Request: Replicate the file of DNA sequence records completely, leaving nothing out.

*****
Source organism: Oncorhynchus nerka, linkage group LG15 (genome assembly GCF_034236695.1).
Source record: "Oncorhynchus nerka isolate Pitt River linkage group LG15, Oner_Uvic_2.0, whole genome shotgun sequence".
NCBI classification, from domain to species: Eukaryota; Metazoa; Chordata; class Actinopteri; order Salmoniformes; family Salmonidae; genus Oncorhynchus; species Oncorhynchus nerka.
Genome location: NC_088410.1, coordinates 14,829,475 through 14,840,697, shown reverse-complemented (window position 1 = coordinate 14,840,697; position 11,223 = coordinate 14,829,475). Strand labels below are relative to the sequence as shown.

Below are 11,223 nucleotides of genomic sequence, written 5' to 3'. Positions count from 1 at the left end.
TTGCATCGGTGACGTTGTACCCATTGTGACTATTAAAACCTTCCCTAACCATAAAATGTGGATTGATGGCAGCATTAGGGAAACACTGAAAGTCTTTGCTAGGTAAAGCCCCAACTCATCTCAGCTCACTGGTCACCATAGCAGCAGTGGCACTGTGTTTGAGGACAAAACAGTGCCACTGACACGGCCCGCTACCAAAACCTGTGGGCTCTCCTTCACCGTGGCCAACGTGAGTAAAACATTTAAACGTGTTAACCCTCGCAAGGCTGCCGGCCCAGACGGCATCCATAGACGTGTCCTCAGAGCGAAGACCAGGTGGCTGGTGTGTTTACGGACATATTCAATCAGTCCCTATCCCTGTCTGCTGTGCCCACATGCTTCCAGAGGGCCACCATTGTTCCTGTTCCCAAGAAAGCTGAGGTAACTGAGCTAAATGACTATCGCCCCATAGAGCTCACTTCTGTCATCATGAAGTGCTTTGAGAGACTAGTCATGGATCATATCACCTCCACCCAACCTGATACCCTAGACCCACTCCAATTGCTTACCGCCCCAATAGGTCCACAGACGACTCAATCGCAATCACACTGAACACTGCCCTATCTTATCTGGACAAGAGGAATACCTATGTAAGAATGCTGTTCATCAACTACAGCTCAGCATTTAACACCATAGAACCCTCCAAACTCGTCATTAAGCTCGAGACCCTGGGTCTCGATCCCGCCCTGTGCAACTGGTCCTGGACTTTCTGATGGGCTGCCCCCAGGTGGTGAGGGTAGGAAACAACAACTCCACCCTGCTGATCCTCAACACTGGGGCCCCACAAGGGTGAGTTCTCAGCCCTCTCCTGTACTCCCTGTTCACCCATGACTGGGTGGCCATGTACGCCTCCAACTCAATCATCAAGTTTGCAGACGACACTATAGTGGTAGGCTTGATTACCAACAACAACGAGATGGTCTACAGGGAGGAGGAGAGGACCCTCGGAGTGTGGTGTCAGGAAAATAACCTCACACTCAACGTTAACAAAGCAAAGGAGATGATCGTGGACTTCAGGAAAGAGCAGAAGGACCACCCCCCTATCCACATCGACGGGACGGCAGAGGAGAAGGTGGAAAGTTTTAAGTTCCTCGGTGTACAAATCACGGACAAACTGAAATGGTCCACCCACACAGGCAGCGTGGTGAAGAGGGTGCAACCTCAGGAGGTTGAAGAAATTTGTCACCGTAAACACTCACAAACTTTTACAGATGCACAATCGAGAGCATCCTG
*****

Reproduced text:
Source organism: Oncorhynchus nerka, linkage group LG15 (genome assembly GCF_034236695.1).
Source record: "Oncorhynchus nerka isolate Pitt River linkage group LG15, Oner_Uvic_2.0, whole genome shotgun sequence".
NCBI classification, from domain to species: Eukaryota; Metazoa; Chordata; class Actinopteri; order Salmoniformes; family Salmonidae; genus Oncorhynchus; species Oncorhynchus nerka.
Genome location: NC_088410.1, coordinates 14,829,475 through 14,840,697, shown reverse-complemented (window position 1 = coordinate 14,840,697; position 11,223 = coordinate 14,829,475). Strand labels below are relative to the sequence as shown.

Below are 11,223 nucleotides of genomic sequence, written 5' to 3'. Positions count from 1 at the left end.
TTGCATCGGTGACGTTGTACCCATTGTGACTATTAAAACCTTCCCTAACCATAAAATGTGGATTGATGGCAGCATTAGGGAAACACTGAAAGTCTTTGCTAGGTAAAGCCCCAACTCATCTCAGCTCACTGGTCACCATAGCAGCAGTGGCACTGTGTTTGAGGACAAAACAGTGCCACTGACACGGCCCGCTACCAAAACCTGTGGGCTCTCCTTCACCGTGGCCAACGTGAGTAAAACATTTAAACGTGTTAACCCTCGCAAGGCTGCCGGCCCAGACGGCATCCATAGACGTGTCCTCAGAGCGAAGACCAGGTGGCTGGTGTGTTTACGGACATATTCAATCAGTCCCTATCCCTGTCTGCTGTGCCCACATGCTTCCAGAGGGCCACCATTGTTCCTGTTCCCAAGAAAGCTGAGGTAACTGAGCTAAATGACTATCGCCCCATAGAGCTCACTTCTGTCATCATGAAGTGCTTTGAGAGACTAGTCATGGATCATATCACCTCCACCCAACCTGATACCCTAGACCCACTCCAATTGCTTACCGCCCCAATAGGTCCACAGACGACTCAATCGCAATCACACTGAACACTGCCCTATCTTATCTGGACAAGAGGAATACCTATGTAAGAATGCTGTTCATCAACTACAGCTCAGCATTTAACACCATAGAACCCTCCAAACTCGTCATTAAGCTCGAGACCCTGGGTCTCGATCCCGCCCTGTGCAACTGGTCCTGGACTTTCTGATGGGCTGCCCCCAGGTGGTGAGGGTAGGAAACAACAACTCCACCCTGCTGATCCTCAACACTGGGGCCCCACAAGGGTGAGTTCTCAGCCCTCTCCTGTACTCCCTGTTCACCCATGACTGGGTGGCCATGTACGCCTCCAACTCAATCATCAAGTTTGCAGACGACACTATAGTGGTAGGCTTGATTACCAACAACAACGAGATGGTCTACAGGGAGGAGGAGAGGACCCTCGGAGTGTGGTGTCAGGAAAATAACCTCACACTCAACGTTAACAAAGCAAAGGAGATGATCGTGGACTTCAGGAAAGAGCAGAAGGACCACCCCCCTATCCACATCGACGGGACGGCAGAGGAGAAGGTGGAAAGTTTTAAGTTCCTCGGTGTACAAATCACGGACAAACTGAAATGGTCCACCCACACAGGCAGCGTGGTGAAGAGGGTGCAACCTCAGGAGGTTGAAGAAATTTGTCACCGTAAACACTCACAAACTTTTACAGATGCACAATCGAGAGCATCCTG